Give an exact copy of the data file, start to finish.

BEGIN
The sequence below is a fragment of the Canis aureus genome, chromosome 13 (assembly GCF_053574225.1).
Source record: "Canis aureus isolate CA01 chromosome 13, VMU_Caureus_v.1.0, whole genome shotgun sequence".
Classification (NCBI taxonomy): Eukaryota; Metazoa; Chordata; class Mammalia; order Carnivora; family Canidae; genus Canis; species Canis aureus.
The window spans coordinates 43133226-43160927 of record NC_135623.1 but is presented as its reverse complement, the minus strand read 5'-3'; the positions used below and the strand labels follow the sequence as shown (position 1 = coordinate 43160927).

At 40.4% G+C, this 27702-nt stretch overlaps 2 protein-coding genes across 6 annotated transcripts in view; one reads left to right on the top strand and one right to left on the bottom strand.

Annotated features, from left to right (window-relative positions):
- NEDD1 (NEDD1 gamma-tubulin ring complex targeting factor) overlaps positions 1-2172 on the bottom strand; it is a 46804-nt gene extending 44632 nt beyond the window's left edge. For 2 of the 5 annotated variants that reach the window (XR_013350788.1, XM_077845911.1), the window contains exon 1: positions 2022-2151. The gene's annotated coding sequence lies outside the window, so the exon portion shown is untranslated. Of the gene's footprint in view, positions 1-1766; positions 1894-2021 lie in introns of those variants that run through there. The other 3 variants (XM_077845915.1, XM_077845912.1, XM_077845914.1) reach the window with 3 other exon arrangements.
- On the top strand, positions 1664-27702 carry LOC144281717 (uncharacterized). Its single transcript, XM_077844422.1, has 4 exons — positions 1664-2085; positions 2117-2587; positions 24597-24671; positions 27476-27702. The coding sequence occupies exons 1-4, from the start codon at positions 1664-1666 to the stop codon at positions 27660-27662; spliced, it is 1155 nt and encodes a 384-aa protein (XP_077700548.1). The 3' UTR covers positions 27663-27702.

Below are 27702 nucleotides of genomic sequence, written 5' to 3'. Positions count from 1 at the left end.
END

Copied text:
The sequence below is a fragment of the Canis aureus genome, chromosome 13 (assembly GCF_053574225.1).
Source record: "Canis aureus isolate CA01 chromosome 13, VMU_Caureus_v.1.0, whole genome shotgun sequence".
Classification (NCBI taxonomy): Eukaryota; Metazoa; Chordata; class Mammalia; order Carnivora; family Canidae; genus Canis; species Canis aureus.
The window spans coordinates 43133226-43160927 of record NC_135623.1 but is presented as its reverse complement, the minus strand read 5'-3'; the positions used below and the strand labels follow the sequence as shown (position 1 = coordinate 43160927).

At 40.4% G+C, this 27702-nt stretch overlaps 2 protein-coding genes across 6 annotated transcripts in view; one reads left to right on the top strand and one right to left on the bottom strand.

Annotated features, from left to right (window-relative positions):
- NEDD1 (NEDD1 gamma-tubulin ring complex targeting factor) overlaps positions 1-2172 on the bottom strand; it is a 46804-nt gene extending 44632 nt beyond the window's left edge. For 2 of the 5 annotated variants that reach the window (XR_013350788.1, XM_077845911.1), the window contains exon 1: positions 2022-2151. The gene's annotated coding sequence lies outside the window, so the exon portion shown is untranslated. Of the gene's footprint in view, positions 1-1766; positions 1894-2021 lie in introns of those variants that run through there. The other 3 variants (XM_077845915.1, XM_077845912.1, XM_077845914.1) reach the window with 3 other exon arrangements.
- On the top strand, positions 1664-27702 carry LOC144281717 (uncharacterized). Its single transcript, XM_077844422.1, has 4 exons — positions 1664-2085; positions 2117-2587; positions 24597-24671; positions 27476-27702. The coding sequence occupies exons 1-4, from the start codon at positions 1664-1666 to the stop codon at positions 27660-27662; spliced, it is 1155 nt and encodes a 384-aa protein (XP_077700548.1). The 3' UTR covers positions 27663-27702.

Below are 27702 nucleotides of genomic sequence, written 5' to 3'. Positions count from 1 at the left end.